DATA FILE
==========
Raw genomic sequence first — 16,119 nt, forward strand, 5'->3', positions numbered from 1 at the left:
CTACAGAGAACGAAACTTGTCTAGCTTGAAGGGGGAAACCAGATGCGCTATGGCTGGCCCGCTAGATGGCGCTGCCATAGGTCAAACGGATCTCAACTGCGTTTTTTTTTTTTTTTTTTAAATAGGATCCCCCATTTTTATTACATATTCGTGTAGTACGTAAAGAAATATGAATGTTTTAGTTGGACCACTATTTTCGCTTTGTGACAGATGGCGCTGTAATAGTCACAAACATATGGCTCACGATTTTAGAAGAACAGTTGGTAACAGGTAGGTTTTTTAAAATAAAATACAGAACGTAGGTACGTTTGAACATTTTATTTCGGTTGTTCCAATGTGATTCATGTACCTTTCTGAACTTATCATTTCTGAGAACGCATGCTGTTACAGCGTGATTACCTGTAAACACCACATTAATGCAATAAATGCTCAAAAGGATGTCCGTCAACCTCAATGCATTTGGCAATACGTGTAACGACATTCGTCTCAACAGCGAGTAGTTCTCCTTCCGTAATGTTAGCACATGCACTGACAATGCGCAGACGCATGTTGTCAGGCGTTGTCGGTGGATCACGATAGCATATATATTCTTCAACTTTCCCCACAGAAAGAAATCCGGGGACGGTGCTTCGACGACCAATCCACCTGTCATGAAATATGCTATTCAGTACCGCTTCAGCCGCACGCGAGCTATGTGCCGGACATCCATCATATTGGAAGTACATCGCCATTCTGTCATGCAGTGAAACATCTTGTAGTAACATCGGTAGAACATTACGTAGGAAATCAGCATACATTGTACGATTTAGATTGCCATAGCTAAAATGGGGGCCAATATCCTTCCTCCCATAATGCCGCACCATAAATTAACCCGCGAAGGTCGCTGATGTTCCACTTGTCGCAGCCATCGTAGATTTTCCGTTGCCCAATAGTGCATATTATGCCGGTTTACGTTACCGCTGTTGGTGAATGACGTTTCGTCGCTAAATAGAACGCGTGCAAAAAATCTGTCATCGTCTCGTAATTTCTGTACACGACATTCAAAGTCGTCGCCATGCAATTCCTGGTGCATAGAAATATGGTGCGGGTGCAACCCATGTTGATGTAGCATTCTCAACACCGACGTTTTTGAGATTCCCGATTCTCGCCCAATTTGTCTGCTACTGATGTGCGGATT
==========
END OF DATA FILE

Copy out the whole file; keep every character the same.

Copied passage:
Raw genomic sequence first — 16,119 nt, forward strand, 5'->3', positions numbered from 1 at the left:
CTACAGAGAACGAAACTTGTCTAGCTTGAAGGGGGAAACCAGATGCGCTATGGCTGGCCCGCTAGATGGCGCTGCCATAGGTCAAACGGATCTCAACTGCGTTTTTTTTTTTTTTTTTTAAATAGGATCCCCCATTTTTATTACATATTCGTGTAGTACGTAAAGAAATATGAATGTTTTAGTTGGACCACTATTTTCGCTTTGTGACAGATGGCGCTGTAATAGTCACAAACATATGGCTCACGATTTTAGAAGAACAGTTGGTAACAGGTAGGTTTTTTAAAATAAAATACAGAACGTAGGTACGTTTGAACATTTTATTTCGGTTGTTCCAATGTGATTCATGTACCTTTCTGAACTTATCATTTCTGAGAACGCATGCTGTTACAGCGTGATTACCTGTAAACACCACATTAATGCAATAAATGCTCAAAAGGATGTCCGTCAACCTCAATGCATTTGGCAATACGTGTAACGACATTCGTCTCAACAGCGAGTAGTTCTCCTTCCGTAATGTTAGCACATGCACTGACAATGCGCAGACGCATGTTGTCAGGCGTTGTCGGTGGATCACGATAGCATATATATTCTTCAACTTTCCCCACAGAAAGAAATCCGGGGACGGTGCTTCGACGACCAATCCACCTGTCATGAAATATGCTATTCAGTACCGCTTCAGCCGCACGCGAGCTATGTGCCGGACATCCATCATATTGGAAGTACATCGCCATTCTGTCATGCAGTGAAACATCTTGTAGTAACATCGGTAGAACATTACGTAGGAAATCAGCATACATTGTACGATTTAGATTGCCATAGCTAAAATGGGGGCCAATATCCTTCCTCCCATAATGCCGCACCATAAATTAACCCGCGAAGGTCGCTGATGTTCCACTTGTCGCAGCCATCGTAGATTTTCCGTTGCCCAATAGTGCATATTATGCCGGTTTACGTTACCGCTGTTGGTGAATGACGTTTCGTCGCTAAATAGAACGCGTGCAAAAAATCTGTCATCGTCTCGTAATTTCTGTACACGACATTCAAAGTCGTCGCCATGCAATTCCTGGTGCATAGAAATATGGTGCGGGTGCAACCCATGTTGATGTAGCATTCTCAACACCGACGTTTTTGAGATTCCCGATTCTCGCCCAATTTGTCTGCTACTGATGTGCGGATT